Are there enough ATMs near you?


The number of ATMs continues to decline in France, especially in large cities. In the United Kingdom, the market policeman will be able to impose a fine on banks if they do not maintain local access to cash.

With a drop of 3.4% in 2022, to 46,249 ATMs, according to a report published on July 24 by the Banque de France, the decline in the number of ATMs has accelerated compared to the 2% decrease recorded in 2021. Down by more than 12% since 2018, the trend should not be reversed with the project to pool the ATMs of three major French banks, BNP Paribas, Crédit Mutuel Federal Alliance (which also owns the CIC network) and Société General.

At the end of 2025, around 7,000 contact points will remain (which may have one or more automatic machines), compared to 15,000 distributors currently in service for these four networks. “The decrease in the number of distributors is concentrated in the most populated and best equipped cities, reflecting an optimization of the installations in order to guarantee in particular a better territorial network”, indicates however the central bank.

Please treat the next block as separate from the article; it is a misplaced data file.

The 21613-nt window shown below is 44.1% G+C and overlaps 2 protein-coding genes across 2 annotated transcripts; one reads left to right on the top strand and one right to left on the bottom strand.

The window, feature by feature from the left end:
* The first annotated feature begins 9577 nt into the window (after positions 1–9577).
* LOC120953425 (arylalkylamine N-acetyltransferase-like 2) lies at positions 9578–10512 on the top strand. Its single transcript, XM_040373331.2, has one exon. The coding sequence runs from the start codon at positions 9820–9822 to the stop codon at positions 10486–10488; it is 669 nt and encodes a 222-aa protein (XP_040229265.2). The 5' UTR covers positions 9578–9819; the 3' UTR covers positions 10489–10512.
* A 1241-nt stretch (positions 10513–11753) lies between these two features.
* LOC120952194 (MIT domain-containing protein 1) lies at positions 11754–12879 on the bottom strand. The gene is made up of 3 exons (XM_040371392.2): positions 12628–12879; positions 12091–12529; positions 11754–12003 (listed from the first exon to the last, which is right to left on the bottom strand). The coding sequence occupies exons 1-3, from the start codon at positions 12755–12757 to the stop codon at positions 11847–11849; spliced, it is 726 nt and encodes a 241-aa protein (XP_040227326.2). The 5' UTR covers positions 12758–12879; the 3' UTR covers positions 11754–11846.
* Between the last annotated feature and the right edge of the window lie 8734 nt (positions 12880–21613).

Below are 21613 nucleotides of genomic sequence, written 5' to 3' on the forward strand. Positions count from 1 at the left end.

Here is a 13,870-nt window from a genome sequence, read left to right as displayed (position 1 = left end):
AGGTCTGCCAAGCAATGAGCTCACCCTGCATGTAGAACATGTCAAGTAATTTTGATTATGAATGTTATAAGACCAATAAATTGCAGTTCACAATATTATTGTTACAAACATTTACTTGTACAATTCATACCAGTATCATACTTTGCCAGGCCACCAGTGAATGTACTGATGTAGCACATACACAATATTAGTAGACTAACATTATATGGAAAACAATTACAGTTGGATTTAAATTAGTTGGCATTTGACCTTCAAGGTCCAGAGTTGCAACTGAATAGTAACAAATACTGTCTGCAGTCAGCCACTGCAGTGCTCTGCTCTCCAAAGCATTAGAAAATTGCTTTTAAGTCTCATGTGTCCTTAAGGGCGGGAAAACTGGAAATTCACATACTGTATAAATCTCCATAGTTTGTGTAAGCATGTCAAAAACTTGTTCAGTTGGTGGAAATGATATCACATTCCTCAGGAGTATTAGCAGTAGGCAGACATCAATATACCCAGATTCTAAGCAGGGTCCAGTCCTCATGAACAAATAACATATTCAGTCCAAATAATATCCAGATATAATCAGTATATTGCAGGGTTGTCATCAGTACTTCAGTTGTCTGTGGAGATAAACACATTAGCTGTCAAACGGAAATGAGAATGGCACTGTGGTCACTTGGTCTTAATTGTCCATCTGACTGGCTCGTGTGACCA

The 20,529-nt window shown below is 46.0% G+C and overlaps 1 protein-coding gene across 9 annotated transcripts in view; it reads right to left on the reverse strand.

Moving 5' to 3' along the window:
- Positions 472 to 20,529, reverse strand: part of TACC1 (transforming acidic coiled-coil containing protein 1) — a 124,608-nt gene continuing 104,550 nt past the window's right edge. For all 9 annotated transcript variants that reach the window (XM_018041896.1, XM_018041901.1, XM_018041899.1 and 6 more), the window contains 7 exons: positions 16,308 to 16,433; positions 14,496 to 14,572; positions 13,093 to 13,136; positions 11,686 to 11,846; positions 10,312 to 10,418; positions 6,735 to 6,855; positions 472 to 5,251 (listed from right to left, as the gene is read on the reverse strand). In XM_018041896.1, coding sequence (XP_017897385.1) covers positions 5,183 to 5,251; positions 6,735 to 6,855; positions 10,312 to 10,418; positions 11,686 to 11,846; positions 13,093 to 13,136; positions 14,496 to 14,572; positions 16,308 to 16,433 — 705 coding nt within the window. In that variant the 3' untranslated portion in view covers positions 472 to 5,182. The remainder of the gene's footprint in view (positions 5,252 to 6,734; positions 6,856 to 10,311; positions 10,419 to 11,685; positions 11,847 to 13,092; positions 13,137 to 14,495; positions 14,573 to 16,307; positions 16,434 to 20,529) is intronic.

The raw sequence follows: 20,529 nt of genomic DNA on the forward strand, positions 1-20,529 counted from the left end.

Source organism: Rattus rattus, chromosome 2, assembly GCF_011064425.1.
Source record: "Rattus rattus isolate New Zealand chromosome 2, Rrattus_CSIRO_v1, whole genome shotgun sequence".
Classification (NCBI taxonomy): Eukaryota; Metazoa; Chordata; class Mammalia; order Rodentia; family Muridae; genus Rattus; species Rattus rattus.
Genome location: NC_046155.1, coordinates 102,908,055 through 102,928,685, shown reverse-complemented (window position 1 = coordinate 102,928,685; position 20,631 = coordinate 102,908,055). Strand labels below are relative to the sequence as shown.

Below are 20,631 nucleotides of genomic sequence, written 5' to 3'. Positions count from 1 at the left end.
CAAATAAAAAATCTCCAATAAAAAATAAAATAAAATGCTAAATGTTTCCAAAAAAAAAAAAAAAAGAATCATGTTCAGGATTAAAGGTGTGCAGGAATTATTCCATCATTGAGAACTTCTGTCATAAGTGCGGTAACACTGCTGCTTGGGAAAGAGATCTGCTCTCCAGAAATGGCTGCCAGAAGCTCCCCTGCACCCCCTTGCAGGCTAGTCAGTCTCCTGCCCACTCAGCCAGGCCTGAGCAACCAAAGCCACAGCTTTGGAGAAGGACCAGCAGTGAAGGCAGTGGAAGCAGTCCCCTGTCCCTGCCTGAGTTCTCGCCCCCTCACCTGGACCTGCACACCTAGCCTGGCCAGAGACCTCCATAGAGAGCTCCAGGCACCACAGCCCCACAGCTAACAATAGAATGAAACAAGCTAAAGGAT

New UK Legislation

And this decrease “is not likely to alter the accessibility indicators”. Last year, the number of municipalities equipped with “at least one ATM” thus increased by 15 (+0.2%). In addition, 79.2% of the population is less than five minutes by car from the nearest distributor, and 98.9% within 15 minutes, “stable” rates compared to 2021.

In the UK, new guidelines, published last week by the Department of Finance, state that “the vast majority of people and businesses (in the UK) should not be more than three miles (4.8 km ) a possibility of cash withdrawal”. The FCA, the market watchdog, will be able to “impose a fine” on banks that do not comply with the standards.

Agencies are closing with a vengeance

Today, a large majority of people living in urban areas in the UK are within a mile (1.6 km) of a cash pick-up and deposit service, but this distance is approximately three miles in the countryside. Faced with the migration of their customers to online banking, British establishments are closing branches with a vengeance and are accused of creating “banking deserts”, which force their customers to have to go further and further to withdraw cash or do certain transactions in person.

The consumer association Which! estimates that more than half of the UK’s 10,000 branches have disappeared or are on the verge of closing since 2015. But, while the proportion of online payments “has risen from 45% to 85% in the last ten years, cash is still an integral part of the lives of many businesses and people,” the government says.

This article is originally published on /


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